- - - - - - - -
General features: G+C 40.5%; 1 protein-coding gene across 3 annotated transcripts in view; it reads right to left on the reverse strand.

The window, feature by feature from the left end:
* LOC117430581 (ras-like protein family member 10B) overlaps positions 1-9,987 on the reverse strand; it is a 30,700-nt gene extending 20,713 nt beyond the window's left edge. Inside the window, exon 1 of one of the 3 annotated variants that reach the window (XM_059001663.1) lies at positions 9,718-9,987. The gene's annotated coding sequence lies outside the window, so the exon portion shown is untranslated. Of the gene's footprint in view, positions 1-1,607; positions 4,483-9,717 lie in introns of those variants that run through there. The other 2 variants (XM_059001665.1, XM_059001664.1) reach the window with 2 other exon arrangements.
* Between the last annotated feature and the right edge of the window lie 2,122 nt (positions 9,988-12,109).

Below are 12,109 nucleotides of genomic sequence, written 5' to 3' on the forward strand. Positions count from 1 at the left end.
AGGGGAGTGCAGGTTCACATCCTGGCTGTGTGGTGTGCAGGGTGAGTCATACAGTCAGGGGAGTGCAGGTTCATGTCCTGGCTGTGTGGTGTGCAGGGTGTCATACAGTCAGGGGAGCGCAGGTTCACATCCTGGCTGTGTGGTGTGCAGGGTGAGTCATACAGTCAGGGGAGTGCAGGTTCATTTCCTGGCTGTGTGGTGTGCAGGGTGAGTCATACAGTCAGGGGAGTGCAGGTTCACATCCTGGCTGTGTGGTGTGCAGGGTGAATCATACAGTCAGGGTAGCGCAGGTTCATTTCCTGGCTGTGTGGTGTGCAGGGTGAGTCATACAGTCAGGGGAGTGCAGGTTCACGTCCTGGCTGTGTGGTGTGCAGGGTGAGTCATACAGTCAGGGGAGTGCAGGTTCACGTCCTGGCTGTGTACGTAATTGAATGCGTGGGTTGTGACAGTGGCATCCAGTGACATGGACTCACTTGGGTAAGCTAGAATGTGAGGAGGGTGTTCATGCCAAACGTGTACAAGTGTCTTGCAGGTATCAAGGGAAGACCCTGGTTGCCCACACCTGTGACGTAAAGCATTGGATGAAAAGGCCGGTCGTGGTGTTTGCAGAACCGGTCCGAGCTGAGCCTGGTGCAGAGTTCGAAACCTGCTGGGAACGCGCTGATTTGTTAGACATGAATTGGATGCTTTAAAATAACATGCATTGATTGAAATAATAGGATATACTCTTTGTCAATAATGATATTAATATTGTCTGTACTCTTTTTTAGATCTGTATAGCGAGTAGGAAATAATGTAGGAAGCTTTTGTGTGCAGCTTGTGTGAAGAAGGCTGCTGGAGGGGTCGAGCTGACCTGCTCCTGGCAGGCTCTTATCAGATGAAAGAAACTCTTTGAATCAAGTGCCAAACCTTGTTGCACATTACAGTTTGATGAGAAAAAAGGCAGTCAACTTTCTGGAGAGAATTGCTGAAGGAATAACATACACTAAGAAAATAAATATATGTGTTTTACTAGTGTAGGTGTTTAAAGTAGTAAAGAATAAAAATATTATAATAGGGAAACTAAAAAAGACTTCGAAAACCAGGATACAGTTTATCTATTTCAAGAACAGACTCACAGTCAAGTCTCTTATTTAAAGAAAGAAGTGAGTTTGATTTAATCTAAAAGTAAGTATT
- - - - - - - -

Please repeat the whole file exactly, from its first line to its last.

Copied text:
General features: G+C 40.5%; 1 protein-coding gene across 3 annotated transcripts in view; it reads right to left on the reverse strand.

The window, feature by feature from the left end:
* LOC117430581 (ras-like protein family member 10B) overlaps positions 1-9,987 on the reverse strand; it is a 30,700-nt gene extending 20,713 nt beyond the window's left edge. Inside the window, exon 1 of one of the 3 annotated variants that reach the window (XM_059001663.1) lies at positions 9,718-9,987. The gene's annotated coding sequence lies outside the window, so the exon portion shown is untranslated. Of the gene's footprint in view, positions 1-1,607; positions 4,483-9,717 lie in introns of those variants that run through there. The other 2 variants (XM_059001665.1, XM_059001664.1) reach the window with 2 other exon arrangements.
* Between the last annotated feature and the right edge of the window lie 2,122 nt (positions 9,988-12,109).

Below are 12,109 nucleotides of genomic sequence, written 5' to 3' on the forward strand. Positions count from 1 at the left end.
AGGGGAGTGCAGGTTCACATCCTGGCTGTGTGGTGTGCAGGGTGAGTCATACAGTCAGGGGAGTGCAGGTTCATGTCCTGGCTGTGTGGTGTGCAGGGTGTCATACAGTCAGGGGAGCGCAGGTTCACATCCTGGCTGTGTGGTGTGCAGGGTGAGTCATACAGTCAGGGGAGTGCAGGTTCATTTCCTGGCTGTGTGGTGTGCAGGGTGAGTCATACAGTCAGGGGAGTGCAGGTTCACATCCTGGCTGTGTGGTGTGCAGGGTGAATCATACAGTCAGGGTAGCGCAGGTTCATTTCCTGGCTGTGTGGTGTGCAGGGTGAGTCATACAGTCAGGGGAGTGCAGGTTCACGTCCTGGCTGTGTGGTGTGCAGGGTGAGTCATACAGTCAGGGGAGTGCAGGTTCACGTCCTGGCTGTGTACGTAATTGAATGCGTGGGTTGTGACAGTGGCATCCAGTGACATGGACTCACTTGGGTAAGCTAGAATGTGAGGAGGGTGTTCATGCCAAACGTGTACAAGTGTCTTGCAGGTATCAAGGGAAGACCCTGGTTGCCCACACCTGTGACGTAAAGCATTGGATGAAAAGGCCGGTCGTGGTGTTTGCAGAACCGGTCCGAGCTGAGCCTGGTGCAGAGTTCGAAACCTGCTGGGAACGCGCTGATTTGTTAGACATGAATTGGATGCTTTAAAATAACATGCATTGATTGAAATAATAGGATATACTCTTTGTCAATAATGATATTAATATTGTCTGTACTCTTTTTTAGATCTGTATAGCGAGTAGGAAATAATGTAGGAAGCTTTTGTGTGCAGCTTGTGTGAAGAAGGCTGCTGGAGGGGTCGAGCTGACCTGCTCCTGGCAGGCTCTTATCAGATGAAAGAAACTCTTTGAATCAAGTGCCAAACCTTGTTGCACATTACAGTTTGATGAGAAAAAAGGCAGTCAACTTTCTGGAGAGAATTGCTGAAGGAATAACATACACTAAGAAAATAAATATATGTGTTTTACTAGTGTAGGTGTTTAAAGTAGTAAAGAATAAAAATATTATAATAGGGAAACTAAAAAAGACTTCGAAAACCAGGATACAGTTTATCTATTTCAAGAACAGACTCACAGTCAAGTCTCTTATTTAAAGAAAGAAGTGAGTTTGATTTAATCTAAAAGTAAGTATT